Feeling Smart

  • by Eyal Winter
  • Narrated by Sean Pratt
  • 9 hrs and 11 mins
  • Unabridged Audiobook

Publisher's Summary

Distinguished authors like Daniel Kahneman, Dan Ariely, and Nassim Nicholas Taleb have written much about the flaws in the human brain when it comes time to make a decision. Our intuitions and passions frequently fail us, leading to outcomes we don't want. In this audiobook, Eyal Winter, Professor of Economics and Director of the Center for the Study of Rationality at the Hebrew University of Jerusalem, wonders: why? If our emotions are so destructive and unreliable, why has evolution left us with them? The answer is that, even though they may not behave in a purely logical manner, our emotions frequently lead us to better, safer, more optimal outcomes. In fact, as Winter discovers, there is often logic in emotion, and emotion in logic. For instance, many mutually beneficial commitments - such as marriage, or being a member of a team - are only possible when underscored by emotion rather than deliberate thought. The difference between pleasurable music and bad noise is mathematically precise; yet it is also the result of evolution. And our inherent overconfidence - the mathematically impossible fact that most people see themselves as above average - affords us advantages in competing for things we benefit from, like food and money and romance. Other subjects illuminated in the book include the rationality of seemingly illogical feelings like trust, anger, shame, ego, and generosity. Already a best-seller in Israel, Feeling Smart brings together game theory, evolution, and behavioral science to produce a surprising and very persuasive defense of how we think, even when we don't.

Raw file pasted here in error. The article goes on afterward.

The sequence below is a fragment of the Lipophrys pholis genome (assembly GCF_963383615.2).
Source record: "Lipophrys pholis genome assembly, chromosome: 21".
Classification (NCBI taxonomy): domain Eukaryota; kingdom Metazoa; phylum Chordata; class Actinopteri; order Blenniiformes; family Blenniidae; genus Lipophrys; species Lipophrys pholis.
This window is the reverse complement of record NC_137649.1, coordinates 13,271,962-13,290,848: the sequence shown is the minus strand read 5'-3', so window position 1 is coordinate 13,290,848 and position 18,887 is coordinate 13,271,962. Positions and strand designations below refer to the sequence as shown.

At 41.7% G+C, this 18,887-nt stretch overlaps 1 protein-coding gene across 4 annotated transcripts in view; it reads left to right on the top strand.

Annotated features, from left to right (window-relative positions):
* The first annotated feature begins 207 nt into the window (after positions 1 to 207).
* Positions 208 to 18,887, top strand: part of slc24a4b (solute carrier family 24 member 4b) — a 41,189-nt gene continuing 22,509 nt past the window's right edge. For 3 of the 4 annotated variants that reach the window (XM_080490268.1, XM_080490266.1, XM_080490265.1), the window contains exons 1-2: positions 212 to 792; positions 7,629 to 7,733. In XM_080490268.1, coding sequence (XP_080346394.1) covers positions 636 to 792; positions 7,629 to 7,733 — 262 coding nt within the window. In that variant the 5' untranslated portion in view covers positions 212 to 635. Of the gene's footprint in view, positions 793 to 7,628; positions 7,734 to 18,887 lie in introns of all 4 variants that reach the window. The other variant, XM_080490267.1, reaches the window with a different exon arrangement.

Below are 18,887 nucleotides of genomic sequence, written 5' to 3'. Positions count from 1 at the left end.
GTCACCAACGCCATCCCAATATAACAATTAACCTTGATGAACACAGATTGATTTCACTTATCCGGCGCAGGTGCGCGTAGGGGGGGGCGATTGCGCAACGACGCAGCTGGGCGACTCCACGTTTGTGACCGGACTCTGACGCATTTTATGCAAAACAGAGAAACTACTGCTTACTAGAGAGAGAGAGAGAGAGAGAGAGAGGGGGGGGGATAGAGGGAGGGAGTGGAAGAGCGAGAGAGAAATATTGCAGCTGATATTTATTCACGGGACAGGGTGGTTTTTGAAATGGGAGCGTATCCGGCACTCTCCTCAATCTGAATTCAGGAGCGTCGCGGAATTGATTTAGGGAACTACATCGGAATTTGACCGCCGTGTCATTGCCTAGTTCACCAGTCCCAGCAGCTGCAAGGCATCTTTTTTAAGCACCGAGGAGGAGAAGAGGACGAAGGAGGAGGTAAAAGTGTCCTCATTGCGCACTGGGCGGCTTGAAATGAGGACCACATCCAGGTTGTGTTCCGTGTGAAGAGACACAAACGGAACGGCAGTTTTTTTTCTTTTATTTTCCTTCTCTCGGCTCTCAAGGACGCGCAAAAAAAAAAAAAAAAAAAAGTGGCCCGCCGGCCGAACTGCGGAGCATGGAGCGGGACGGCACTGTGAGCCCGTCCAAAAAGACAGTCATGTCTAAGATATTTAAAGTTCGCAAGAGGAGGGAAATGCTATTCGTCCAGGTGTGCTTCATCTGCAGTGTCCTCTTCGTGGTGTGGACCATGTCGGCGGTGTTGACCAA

What the Critics Say

"Filled with fascinating studies and personal anecdotes... A lively, accessible work." (Kirkus Reviews)
"[Feeling Smart] gives plentiful insights into the many factors that govern our choices... we can at least begin, with its help, to reason with our emotions through their inherent foundation of rationality." (Publishers Weekly)


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Customer Reviews

Most Helpful

Interesting subject but tiring listenig.

The general presentaton is boring and too repetitive. Lacks smart story line. Not recommended, there are more interesting books on the subject.
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- luis

Not great

This is one of the weaker behavioral economics books pitched to a wide audience. Try another one.
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- sean

Book Details

  • Release Date: 12-22-2014
  • Publisher: Gildan Media, LLC